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Which philosophies stand behind Interviewer-led and Interviewee-led case interviews?

I try to understand the underlying reasons firms see to adopt either the interviewer-led oder interviewee-led style? Does it mean that they look for different types of skills in candidates? Why do they believe that one or the other style is superior to the other? Any thoughts on this?

I try to understand the underlying reasons firms see to adopt either the interviewer-led oder interviewee-led style? Does it mean that they look for different types of skills in candidates? Why do they believe that one or the other style is superior to the other? Any thoughts on this?

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Hi Anonymous,

from my experience in doing recruiting for both McKinsey and BCG, and having interviewed many applicants in both styles, I believe I can give a comment here. :)

The difference is essentially rooted in two different philosophies.

Candidate-led case style (BCG et. al): Here, the candidate's conceptual thinking ability, his ability to hypothesize and prioritize, as well as his leadership capacity to drive problem solving forward are under scrutiny. The interviewer will try to get a holistic picture of the candidate! And over the course of 4-6 interviews, consistency of the candidate's process rigour is verified. Most firms have adopted this style.

Interviewer-led case style (McKinsey): McKinsey believes that a defined and limited set of qualities and abilities determine a consultant's success within the Firm. Hence, interviewers double down on these abilities in order to test them in a very focused way. This leads to the interviewer-led case style, which sometimes feels like multiple mini-cases under a common thematic umbrella. You can also see this philosphy in how McKinsey runs the fit part, which is much more focused compared to other firms: the Personal Experience Interview (PEI) at McK scrutinizes 3 defined dimensions in extreme detail (vs. more open discussion formats at other firms like BCG).

That being said, the difference between the interviewing styles of both firms is not that clear! Also at McKinsey, you might encounter candidate-led cases - especially in later rounds with more senior interviewers who often do not adhere to a "script" but prefer to open the conversation after the basic problem solving boxes have been "ticked" in previous rounds.

Cheers, Sidi

Hi Anonymous,

from my experience in doing recruiting for both McKinsey and BCG, and having interviewed many applicants in both styles, I believe I can give a comment here. :)

The difference is essentially rooted in two different philosophies.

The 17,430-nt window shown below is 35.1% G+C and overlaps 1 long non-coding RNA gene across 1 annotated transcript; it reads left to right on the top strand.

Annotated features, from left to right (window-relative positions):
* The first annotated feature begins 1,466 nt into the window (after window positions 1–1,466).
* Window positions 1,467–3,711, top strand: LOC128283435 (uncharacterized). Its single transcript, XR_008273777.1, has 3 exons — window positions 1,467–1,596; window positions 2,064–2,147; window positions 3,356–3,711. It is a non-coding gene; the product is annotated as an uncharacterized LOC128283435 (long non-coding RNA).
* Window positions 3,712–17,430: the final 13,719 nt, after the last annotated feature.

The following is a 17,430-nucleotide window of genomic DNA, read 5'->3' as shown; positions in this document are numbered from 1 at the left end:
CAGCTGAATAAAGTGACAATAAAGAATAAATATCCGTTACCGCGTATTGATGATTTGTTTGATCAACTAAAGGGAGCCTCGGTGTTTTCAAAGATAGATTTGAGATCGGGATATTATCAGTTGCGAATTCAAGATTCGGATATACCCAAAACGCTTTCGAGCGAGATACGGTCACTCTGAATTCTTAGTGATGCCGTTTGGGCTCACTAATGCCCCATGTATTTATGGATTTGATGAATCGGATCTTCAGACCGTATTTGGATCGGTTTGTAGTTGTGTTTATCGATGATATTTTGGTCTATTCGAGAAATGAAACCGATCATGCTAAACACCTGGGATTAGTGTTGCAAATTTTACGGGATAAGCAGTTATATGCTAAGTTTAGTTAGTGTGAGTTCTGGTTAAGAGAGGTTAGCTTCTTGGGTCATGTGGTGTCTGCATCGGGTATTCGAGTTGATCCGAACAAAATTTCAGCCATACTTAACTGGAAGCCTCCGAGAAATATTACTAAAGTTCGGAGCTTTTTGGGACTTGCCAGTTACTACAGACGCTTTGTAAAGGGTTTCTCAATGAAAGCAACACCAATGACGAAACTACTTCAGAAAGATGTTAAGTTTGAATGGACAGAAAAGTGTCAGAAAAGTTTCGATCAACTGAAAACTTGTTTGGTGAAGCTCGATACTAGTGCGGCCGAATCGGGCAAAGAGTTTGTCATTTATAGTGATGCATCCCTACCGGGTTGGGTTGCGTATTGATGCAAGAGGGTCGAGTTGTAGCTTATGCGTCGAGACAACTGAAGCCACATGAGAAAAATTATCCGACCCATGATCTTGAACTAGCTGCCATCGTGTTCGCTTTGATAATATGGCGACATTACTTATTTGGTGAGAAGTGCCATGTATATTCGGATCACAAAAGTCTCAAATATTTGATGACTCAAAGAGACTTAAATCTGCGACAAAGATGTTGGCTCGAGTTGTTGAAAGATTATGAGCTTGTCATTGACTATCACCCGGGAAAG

Candidate-led case style (BCG et. al): Here, the candidate's conceptual thinking ability, his ability to hypothesize and prioritize, as well as his leadership capacity to drive problem solving forward are under scrutiny. The interviewer will try to get a holistic picture of the candidate! And over the course of 4-6 interviews, consistency of the candidate's process rigour is verified. Most firms have adopted this style.

Interviewer-led case style (McKinsey): McKinsey believes that a defined and limited set of qualities and abilities determine a consultant's success within the Firm. Hence, interviewers double down on these abilities in order to test them in a very focused way. This leads to the interviewer-led case style, which sometimes feels like multiple mini-cases under a common thematic umbrella. You can also see this philosphy in how McKinsey runs the fit part, which is much more focused compared to other firms: the Personal Experience Interview (PEI) at McK scrutinizes 3 defined dimensions in extreme detail (vs. more open discussion formats at other firms like BCG).

That being said, the difference between the interviewing styles of both firms is not that clear! Also at McKinsey, you might encounter candidate-led cases - especially in later rounds with more senior interviewers who often do not adhere to a "script" but prefer to open the conversation after the basic problem solving boxes have been "ticked" in previous rounds.

Cheers, Sidi

(edited)

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Hi,

McKinsey has both interviewer-led and candidate-led cases so you should be prepared for both. Since candidate-led cases are a bit harder - it makes sense to prepare most of the time in a candidate-led way.

Any other discussion here is not productive.

Best!

Hi,

McKinsey has both interviewer-led and candidate-led cases so you should be prepared for both. Since candidate-led cases are a bit harder - it makes sense to prepare most of the time in a candidate-led way.

Any other discussion here is not productive.

Best!

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